Read More Read Less
Latest Questions
  • Petra asked Christine Schmidt, University of Florida

    Added Monday, June 5, 2017 at 2:10 PM

    Hallo, I am currently a third year electronic engineering student in South Africa. I plan to do my masters in biomedical engineering upon completing my degree. I am struggling with a few of my classes and wanted to know if bad grades will have a very big impact on finding a job? I am very passionate about expanding the use of electronics in the medical field and hope to work in development of new medical devices and procedures.
    Related to Bioengineering/Biomedical, Computers, Difficult Classes, Electrical, Medicine, Merging Fields, Opportunities/Challenges for Women, Self Doubt, Work Environment
    Answers 0
  • Sneha, Mumbai/ India

    Added Thursday, August 25, 2016 at 2:14 PM

    Hello! I am in my last year of Biomedical engineering hence I wanted to know whether a Biomedical engineer can work in a Forensic Department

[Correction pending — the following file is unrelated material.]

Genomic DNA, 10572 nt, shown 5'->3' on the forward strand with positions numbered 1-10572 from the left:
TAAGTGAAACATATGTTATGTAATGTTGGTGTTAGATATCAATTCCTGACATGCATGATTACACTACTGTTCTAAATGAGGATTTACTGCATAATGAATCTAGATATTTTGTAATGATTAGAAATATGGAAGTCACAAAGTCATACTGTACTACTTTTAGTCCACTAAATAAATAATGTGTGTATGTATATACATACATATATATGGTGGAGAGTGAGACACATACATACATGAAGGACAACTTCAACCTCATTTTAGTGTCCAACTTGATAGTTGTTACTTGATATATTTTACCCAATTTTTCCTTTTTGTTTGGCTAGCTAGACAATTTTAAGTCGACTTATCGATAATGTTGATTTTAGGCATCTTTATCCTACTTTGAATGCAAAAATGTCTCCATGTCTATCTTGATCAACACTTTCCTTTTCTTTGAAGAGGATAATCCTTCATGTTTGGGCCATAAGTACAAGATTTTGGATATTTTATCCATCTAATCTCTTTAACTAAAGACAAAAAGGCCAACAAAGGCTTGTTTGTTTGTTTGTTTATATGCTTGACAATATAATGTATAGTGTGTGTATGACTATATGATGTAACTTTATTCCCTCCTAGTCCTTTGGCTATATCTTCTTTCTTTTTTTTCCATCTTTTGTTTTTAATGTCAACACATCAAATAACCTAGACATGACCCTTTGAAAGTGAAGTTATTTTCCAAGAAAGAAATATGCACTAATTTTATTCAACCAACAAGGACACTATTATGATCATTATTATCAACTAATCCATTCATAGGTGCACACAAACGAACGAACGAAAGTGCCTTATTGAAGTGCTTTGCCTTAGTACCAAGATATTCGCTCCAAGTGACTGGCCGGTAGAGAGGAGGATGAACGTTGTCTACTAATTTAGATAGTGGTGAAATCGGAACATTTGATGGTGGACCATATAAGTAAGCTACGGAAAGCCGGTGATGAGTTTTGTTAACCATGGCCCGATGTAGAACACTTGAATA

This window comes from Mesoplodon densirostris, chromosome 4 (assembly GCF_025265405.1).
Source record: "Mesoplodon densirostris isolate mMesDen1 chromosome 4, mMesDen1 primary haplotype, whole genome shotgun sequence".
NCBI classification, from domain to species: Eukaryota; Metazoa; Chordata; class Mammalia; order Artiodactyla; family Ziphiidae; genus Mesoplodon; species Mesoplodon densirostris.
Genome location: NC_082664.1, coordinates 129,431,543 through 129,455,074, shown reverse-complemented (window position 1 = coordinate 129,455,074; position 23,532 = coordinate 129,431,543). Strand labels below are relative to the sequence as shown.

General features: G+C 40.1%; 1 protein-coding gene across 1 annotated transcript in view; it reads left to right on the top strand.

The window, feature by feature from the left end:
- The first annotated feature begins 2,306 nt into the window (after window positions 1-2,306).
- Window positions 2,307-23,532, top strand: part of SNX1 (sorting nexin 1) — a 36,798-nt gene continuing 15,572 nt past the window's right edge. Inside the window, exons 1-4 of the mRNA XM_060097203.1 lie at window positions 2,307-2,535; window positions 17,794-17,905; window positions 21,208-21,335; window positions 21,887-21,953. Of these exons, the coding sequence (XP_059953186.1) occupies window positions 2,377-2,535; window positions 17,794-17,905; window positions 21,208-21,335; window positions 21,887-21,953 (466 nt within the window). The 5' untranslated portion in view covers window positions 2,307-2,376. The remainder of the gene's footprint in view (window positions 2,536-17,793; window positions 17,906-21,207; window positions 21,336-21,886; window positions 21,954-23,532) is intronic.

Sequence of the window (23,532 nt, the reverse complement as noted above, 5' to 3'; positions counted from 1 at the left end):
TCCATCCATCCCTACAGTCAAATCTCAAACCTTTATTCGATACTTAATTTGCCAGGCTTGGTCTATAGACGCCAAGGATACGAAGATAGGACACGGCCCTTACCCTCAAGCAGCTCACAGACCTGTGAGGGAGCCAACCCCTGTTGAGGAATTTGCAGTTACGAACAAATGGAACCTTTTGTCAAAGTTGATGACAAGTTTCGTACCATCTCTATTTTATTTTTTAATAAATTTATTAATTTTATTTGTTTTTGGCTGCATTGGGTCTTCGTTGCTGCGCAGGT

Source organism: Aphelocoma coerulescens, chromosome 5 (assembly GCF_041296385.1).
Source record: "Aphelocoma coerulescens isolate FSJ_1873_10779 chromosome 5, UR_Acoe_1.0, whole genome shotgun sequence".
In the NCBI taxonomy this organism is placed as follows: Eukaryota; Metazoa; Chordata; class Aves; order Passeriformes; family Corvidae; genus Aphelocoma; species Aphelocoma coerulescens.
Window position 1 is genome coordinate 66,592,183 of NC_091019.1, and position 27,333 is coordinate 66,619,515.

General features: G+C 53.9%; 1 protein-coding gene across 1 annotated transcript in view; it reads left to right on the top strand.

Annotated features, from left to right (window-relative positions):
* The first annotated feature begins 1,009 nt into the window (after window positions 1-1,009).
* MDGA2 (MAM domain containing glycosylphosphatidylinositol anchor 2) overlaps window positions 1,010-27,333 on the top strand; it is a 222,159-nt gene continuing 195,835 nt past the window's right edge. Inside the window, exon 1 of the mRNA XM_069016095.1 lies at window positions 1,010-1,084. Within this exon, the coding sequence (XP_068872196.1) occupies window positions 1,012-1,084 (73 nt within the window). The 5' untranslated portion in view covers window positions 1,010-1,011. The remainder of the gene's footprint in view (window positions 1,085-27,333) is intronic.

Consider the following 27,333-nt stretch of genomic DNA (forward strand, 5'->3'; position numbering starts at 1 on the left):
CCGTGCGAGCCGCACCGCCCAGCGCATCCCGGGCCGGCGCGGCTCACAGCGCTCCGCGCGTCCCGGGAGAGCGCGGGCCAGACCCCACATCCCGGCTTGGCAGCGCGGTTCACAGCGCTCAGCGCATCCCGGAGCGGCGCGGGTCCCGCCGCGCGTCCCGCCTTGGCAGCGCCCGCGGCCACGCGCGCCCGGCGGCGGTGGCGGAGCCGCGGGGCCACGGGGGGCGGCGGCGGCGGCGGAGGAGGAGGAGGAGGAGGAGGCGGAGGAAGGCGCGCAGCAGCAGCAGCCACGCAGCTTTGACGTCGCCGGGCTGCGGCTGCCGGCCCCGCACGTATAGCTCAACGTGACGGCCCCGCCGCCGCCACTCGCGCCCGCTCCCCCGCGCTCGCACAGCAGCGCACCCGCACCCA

Answers 1
    Christine Schmidt, University of Florida
    Answered Thursday, August 25, 2016 at 2:14 PM

    Wow, I have not received this question before.

    I searched, and found this information about forensic engineering:


    Read More
  • Emilia, Fort Worth asked Christine Schmidt, University of Florida

    Added Monday, February 1, 2016 at 4:11 PM

    Hello, I just wanted to know what it took you to get into a good college to then study on being a bio medical engineer. Also what classes did you have to take and what are some tips you could give me. Thank you!!!! :)
    Related to Bioengineering/Biomedical, Preparation for College
    Answers 1
    Christine Schmidt, University of Florida
    Answered Monday, February 1, 2016 at 4:11 PM

    To get into a good BME program you will need to have good SAT scores and strong high school academic credentials, particularly in your math, science (biology and chemistry) and physics courses. Programs often look at other factors such as any ...

    Read More
View More